If the horse lashes out, kicks or snaps his teeth you need to catch him immediately and severely reprimand with your legs and spurs. Don't try to reason why he did it or make excuses, just take care of it and ride on as if nothing happened. Timing is everything to get rid of bad behavior. If you go beyond 3 seconds before you level your punishment you may as well not reprimand him because your horse will not associate it with his previous actions.
Use of a whip (a dressage whip is preferred) will also give you good results. Touch your horse with the whip on the side away from the intimidated horse and set your horse up to react while you are ready for him. The whip is a better tool to use if your horse resents spurs and wants to buck. It is meant to be used unobtrusively, with a quick flick of the wrist and not a raising of the hand. The horse should not see or feel movement before it touches him, and it should touch him behind the girth. Use of spurs or a whip is merely an aid to teaching your horse and should not be used instead of your leg.
The horse that wants to kick is a bit different than the one who needs space. This horse should be driven forward with the legs and set up for a sharp spur or crack of the whip if he continues to threaten. Keep yourself ready for quick action to save the horse behind you from injury caused by your horse.
The Timid Horse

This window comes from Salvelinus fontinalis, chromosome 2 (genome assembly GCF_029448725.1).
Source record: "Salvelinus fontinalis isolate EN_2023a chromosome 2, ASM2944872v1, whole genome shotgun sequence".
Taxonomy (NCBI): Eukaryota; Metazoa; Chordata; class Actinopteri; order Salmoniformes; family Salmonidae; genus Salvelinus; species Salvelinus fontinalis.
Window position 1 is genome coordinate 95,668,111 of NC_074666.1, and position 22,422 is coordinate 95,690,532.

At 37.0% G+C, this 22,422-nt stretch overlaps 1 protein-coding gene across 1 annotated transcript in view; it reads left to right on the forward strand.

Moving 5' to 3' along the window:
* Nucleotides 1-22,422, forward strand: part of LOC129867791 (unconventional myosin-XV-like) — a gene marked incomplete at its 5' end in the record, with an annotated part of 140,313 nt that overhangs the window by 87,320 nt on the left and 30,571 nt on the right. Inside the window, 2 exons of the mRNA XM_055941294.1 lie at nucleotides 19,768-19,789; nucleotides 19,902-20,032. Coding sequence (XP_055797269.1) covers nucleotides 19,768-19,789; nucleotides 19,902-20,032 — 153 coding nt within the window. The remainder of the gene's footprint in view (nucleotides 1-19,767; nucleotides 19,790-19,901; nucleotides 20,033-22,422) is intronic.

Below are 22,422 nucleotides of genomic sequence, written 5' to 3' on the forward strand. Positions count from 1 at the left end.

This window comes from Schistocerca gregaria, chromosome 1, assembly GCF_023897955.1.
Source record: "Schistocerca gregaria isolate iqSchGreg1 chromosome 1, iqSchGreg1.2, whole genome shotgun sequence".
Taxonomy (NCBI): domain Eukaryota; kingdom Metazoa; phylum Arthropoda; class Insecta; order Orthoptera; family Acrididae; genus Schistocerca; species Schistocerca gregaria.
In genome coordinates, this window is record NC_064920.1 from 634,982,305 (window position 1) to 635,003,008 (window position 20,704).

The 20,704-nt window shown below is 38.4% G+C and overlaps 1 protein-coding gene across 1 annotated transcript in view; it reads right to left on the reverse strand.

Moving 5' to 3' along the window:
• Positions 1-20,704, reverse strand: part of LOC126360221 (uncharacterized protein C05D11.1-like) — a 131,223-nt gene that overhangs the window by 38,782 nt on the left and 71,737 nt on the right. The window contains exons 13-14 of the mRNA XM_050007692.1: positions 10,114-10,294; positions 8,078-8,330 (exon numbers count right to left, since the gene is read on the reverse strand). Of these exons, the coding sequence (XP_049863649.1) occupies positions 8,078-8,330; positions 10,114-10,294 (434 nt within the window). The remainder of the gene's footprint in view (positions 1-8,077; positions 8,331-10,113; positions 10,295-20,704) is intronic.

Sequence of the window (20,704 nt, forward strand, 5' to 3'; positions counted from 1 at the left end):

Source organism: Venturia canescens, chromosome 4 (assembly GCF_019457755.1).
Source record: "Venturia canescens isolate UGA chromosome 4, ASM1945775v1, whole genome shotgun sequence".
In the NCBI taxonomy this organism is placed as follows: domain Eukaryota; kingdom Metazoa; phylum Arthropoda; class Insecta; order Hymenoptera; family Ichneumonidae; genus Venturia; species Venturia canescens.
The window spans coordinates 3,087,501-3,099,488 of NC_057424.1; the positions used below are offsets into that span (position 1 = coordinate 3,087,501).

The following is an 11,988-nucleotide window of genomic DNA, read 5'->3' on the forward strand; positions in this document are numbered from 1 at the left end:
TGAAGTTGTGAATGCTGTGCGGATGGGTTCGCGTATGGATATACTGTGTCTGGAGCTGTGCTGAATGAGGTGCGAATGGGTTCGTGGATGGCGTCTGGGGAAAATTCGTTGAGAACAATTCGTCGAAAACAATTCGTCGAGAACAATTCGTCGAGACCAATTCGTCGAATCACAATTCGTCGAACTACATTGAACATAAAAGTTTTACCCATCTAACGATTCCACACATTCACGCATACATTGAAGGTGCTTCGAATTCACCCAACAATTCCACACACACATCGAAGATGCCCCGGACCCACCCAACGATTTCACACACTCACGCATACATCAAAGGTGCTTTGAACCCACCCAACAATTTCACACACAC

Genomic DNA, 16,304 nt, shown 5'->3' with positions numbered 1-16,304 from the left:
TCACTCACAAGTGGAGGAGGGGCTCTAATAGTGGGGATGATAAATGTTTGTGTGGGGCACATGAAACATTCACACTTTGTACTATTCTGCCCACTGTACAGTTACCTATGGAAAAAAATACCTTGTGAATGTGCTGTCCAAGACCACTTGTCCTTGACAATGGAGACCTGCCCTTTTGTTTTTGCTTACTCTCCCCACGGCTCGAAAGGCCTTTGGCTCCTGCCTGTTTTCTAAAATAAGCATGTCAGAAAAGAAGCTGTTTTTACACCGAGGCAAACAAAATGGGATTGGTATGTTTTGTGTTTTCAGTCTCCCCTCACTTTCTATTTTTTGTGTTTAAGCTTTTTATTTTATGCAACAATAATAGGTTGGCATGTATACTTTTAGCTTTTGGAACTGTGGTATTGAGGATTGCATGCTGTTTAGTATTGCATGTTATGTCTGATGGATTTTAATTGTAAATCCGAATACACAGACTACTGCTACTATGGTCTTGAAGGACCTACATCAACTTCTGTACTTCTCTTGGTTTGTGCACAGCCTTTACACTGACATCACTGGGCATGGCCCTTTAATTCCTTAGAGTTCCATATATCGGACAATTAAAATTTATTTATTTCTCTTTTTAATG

The timid horse is another problem we run into in close order drill. The solution seems to be to put this horse between two non-threatening, easy-going trainer horses and close up a little bit at a time while riding. Another method is to ride by twos to get the horse used to one partner then switch partners to another horse, eventually using these two horses together with the timid horse in between them. It takes time to get the timid horse comfortable with his herd mates. This horse sometimes needs to be put in a particular spot in the company so he is next to horses that he gets along with. Punishment for this horse is not merited, and sometimes works against the solution you want. Be patient.
Don't get discouraged, ask for advice if the above doesn't work. Horse training is a funny thing, nothing works 100% of the time but some methods will work most of the time. If you have a good idea that has worked for you, please contact me so we can include it here under ideas.
Article written by Linneus Ahearn